I was listening to another fascinating interview of a scientist on the way home, this time about perception. It started with a quick discussion about senses but most of the interview was about time, how we all live in the past (because our brain has to wait for all the inputs to arrive before processing the stuff, all of 'em including what's coming from the toes) and whether time really does go at a slower pace in scary situations (which connects this with the previous interview ;). Turns out we only think we had a different experience of time when we really only have a different memory of it. See, in a scary situation, memory records many more bits and pieces of information. The brain doesn't process more, it's only that more of it is remembered. So after the fact, because you remember more details, it feels as if you were actually perceiving more and it feels like more time has passed than actually did.

Anyway, another very important part was when he talked about the importance of the integrity of your body (presumably especially but not only the brain) when it comes to your identity. They cite the famous case of Phineas Gage who lost a part of his brain in an accident and subsequently changed personality. Well, this reignited in me the question of where/what our consciousness really is. I'm inclined to believe (as Phineas Gage's example seems to confirm) that it exists strictly in our biology (maybe not just the brain,as is often assumed). But if it does, then it's born of chemical reactions or in other words is no much more than a glorified (and biological ;) machine. And that's where the trouble starts, as I also believe in free will. How to reconcile both? I know the question has been asked for ages and I'm not bringing anything new to the plate, but that's the point: it makes me feel like exploring this question a bit more. I have read GEB already but maybe you can recommend something else about this very topic?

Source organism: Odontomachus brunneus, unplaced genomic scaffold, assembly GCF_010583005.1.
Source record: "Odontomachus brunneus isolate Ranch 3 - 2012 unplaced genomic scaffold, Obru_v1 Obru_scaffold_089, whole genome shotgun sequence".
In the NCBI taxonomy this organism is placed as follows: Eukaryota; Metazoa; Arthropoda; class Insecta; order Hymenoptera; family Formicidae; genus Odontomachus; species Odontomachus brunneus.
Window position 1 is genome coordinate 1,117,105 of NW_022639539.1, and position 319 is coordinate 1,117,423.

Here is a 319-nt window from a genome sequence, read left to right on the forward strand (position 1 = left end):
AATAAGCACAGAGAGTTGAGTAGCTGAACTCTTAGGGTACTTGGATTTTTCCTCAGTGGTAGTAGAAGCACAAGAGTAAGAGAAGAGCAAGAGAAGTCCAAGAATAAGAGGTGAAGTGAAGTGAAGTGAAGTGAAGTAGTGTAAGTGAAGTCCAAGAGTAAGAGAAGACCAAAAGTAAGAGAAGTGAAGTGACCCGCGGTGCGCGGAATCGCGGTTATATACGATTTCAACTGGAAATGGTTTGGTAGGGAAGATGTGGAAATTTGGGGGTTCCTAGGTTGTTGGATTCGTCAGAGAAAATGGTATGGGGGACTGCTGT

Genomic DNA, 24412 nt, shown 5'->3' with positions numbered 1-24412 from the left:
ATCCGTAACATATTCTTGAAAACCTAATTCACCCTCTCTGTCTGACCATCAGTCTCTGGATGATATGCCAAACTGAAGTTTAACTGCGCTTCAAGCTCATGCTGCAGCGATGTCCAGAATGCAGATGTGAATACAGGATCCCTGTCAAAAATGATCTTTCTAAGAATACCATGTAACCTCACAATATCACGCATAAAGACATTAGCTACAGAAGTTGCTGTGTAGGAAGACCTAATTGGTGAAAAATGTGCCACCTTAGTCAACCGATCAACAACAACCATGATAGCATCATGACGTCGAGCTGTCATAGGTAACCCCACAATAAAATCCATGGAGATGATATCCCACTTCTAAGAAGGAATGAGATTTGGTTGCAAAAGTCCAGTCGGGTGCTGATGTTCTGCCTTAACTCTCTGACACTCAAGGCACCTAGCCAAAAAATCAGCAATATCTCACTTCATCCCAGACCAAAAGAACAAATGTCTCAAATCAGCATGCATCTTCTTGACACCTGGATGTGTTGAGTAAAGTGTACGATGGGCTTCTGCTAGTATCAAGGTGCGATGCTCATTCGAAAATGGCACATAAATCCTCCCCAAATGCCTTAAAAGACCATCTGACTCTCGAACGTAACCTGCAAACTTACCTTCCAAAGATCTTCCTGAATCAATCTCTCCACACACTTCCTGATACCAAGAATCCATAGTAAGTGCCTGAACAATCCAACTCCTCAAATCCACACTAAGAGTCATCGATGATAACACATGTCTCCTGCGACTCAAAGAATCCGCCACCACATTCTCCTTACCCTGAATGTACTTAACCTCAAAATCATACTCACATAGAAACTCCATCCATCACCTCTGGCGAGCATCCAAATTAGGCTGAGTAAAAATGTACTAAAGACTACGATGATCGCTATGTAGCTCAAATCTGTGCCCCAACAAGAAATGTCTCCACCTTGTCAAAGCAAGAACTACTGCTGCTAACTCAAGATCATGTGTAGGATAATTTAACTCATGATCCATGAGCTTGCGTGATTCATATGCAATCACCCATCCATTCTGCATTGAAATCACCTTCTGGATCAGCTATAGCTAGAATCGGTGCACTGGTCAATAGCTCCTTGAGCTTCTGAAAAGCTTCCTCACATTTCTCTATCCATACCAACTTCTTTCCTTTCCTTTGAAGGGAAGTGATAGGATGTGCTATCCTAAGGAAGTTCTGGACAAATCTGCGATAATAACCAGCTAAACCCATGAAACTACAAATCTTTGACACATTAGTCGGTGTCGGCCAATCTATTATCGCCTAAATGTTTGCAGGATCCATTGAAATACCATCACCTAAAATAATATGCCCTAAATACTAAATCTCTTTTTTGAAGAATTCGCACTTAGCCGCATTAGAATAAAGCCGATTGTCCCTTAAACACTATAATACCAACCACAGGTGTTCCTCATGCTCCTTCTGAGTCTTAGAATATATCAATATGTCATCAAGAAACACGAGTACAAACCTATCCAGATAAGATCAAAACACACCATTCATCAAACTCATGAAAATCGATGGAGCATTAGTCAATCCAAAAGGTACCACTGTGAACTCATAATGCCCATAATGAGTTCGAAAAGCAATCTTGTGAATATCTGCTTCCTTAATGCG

Sorry if this post is not very clear, I had to write it quickly before forgetting about it but also before having enough time to do a good job of it.

If you'd like to listen to the interview (he's fortunately much more articulate than I am about his work), you can find it here: Dr. David Eagleman's interview.